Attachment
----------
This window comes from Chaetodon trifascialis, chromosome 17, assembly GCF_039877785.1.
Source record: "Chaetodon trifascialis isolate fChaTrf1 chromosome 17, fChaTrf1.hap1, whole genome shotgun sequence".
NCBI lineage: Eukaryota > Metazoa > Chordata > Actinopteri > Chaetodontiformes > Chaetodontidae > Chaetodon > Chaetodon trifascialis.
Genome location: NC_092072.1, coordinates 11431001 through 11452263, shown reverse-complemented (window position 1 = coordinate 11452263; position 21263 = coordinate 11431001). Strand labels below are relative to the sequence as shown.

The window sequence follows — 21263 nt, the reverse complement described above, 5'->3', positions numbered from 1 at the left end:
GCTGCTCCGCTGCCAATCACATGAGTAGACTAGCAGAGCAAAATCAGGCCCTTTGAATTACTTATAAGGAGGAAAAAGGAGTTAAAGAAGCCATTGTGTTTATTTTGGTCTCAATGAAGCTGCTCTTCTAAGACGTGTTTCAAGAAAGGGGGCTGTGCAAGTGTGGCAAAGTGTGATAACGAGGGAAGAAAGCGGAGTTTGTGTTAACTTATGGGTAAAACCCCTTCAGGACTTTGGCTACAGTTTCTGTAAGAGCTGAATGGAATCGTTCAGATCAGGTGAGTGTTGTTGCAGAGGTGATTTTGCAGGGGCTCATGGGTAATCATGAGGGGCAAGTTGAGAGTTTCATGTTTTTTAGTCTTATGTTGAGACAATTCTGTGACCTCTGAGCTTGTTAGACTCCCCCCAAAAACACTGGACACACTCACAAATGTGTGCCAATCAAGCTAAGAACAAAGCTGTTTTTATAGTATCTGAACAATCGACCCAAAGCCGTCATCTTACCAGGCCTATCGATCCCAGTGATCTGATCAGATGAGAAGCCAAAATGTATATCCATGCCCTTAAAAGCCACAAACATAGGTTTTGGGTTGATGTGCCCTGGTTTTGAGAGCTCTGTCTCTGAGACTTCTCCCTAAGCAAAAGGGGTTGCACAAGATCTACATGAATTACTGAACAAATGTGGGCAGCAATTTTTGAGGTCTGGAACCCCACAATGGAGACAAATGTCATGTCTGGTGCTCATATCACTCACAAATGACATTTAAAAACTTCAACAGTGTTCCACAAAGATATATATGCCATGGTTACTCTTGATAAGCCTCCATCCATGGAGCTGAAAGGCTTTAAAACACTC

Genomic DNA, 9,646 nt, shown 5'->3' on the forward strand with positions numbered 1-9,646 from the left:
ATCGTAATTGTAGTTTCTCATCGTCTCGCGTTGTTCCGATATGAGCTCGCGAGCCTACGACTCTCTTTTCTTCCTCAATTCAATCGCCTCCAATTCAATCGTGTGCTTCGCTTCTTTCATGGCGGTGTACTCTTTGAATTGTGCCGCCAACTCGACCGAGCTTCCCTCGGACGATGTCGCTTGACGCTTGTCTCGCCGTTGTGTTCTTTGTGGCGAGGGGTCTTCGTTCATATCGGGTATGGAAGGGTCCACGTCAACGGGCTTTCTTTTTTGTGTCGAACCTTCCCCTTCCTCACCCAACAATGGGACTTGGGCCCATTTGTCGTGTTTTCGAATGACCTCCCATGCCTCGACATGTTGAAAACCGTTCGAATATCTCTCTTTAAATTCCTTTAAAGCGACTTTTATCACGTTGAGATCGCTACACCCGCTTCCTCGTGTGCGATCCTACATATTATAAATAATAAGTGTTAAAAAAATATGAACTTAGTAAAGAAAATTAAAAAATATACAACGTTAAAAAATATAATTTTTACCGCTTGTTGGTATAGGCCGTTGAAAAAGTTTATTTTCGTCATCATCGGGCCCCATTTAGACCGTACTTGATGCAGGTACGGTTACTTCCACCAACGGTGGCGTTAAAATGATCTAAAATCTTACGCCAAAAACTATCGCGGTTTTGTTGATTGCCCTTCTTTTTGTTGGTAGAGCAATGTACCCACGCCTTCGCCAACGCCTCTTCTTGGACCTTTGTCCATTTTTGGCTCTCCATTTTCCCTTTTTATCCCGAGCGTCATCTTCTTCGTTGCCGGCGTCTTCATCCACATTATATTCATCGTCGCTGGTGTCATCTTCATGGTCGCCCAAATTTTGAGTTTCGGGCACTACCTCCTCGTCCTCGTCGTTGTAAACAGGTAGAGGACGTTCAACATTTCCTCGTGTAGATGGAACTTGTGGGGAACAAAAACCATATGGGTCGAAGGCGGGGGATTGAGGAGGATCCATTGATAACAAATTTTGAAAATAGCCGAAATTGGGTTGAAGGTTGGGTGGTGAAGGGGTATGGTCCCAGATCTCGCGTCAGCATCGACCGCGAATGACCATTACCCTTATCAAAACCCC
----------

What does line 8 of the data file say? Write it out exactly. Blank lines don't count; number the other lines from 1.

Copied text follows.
ATCGTAATTGTAGTTTCTCATCGTCTCGCGTTGTTCCGATATGAGCTCGCGAGCCTACGACTCTCTTTTCTTCCTCAATTCAATCGCCTCCAATTCAATCGTGTGCTTCGCTTCTTTCATGGCGGTGTACTCTTTGAATTGTGCCGCCAACTCGACCGAGCTTCCCTCGGACGATGTCGCTTGACGCTTGTCTCGCCGTTGTGTTCTTTGTGGCGAGGGGTCTTCGTTCATATCGGGTATGGAAGGGTCCACGTCAACGGGCTTTCTTTTTTGTGTCGAACCTTCCCCTTCCTCACCCAACAATGGGACTTGGGCCCATTTGTCGTGTTTTCGAATGACCTCCCATGCCTCGACATGTTGAAAACCGTTCGAATATCTCTCTTTAAATTCCTTTAAAGCGACTTTTATCACGTTGAGATCGCTACACCCGCTTCCTCGTGTGCGATCCTACATATTATAAATAATAAGTGTTAAAAAAATATGAACTTAGTAAAGAAAATTAAAAAATATACAACGTTAAAAAATATAATTTTTACCGCTTGTTGGTATAGGCCGTTGAAAAAGTTTATTTTCGTCATCATCGGGCCCCATTTAGACCGTACTTGATGCAGGTACGGTTACTTCCACCAACGGTGGCGTTAAAATGATCTAAAATCTTACGCCAAAAACTATCGCGGTTTTGTTGATTGCCCTTCTTTTTGTTGGTAGAGCAATGTACCCACGCCTTCGCCAACGCCTCTTCTTGGACCTTTGTCCATTTTTGGCTCTCCATTTTCCCTTTTTATCCCGAGCGTCATCTTCTTCGTTGCCGGCGTCTTCATCCACATTATATTCATCGTCGCTGGTGTCATCTTCATGGTCGCCCAAATTTTGAGTTTCGGGCACTACCTCCTCGTCCTCGTCGTTGTAAACAGGTAGAGGACGTTCAACATTTCCTCGTGTAGATGGAACTTGTGGGGAACAAAAACCATATGGGTCGAAGGCGGGGGATTGAGGAGGATCCATTGATAACAAATTTTGAAAATAGCCGAAATTGGGTTGAAGGTTGGGTGGTGAAGGGGTATGGTCCCAGATCTCGCGTCAGCATCGACCGCGAATGACCATTACCCTTATCAAAACCCC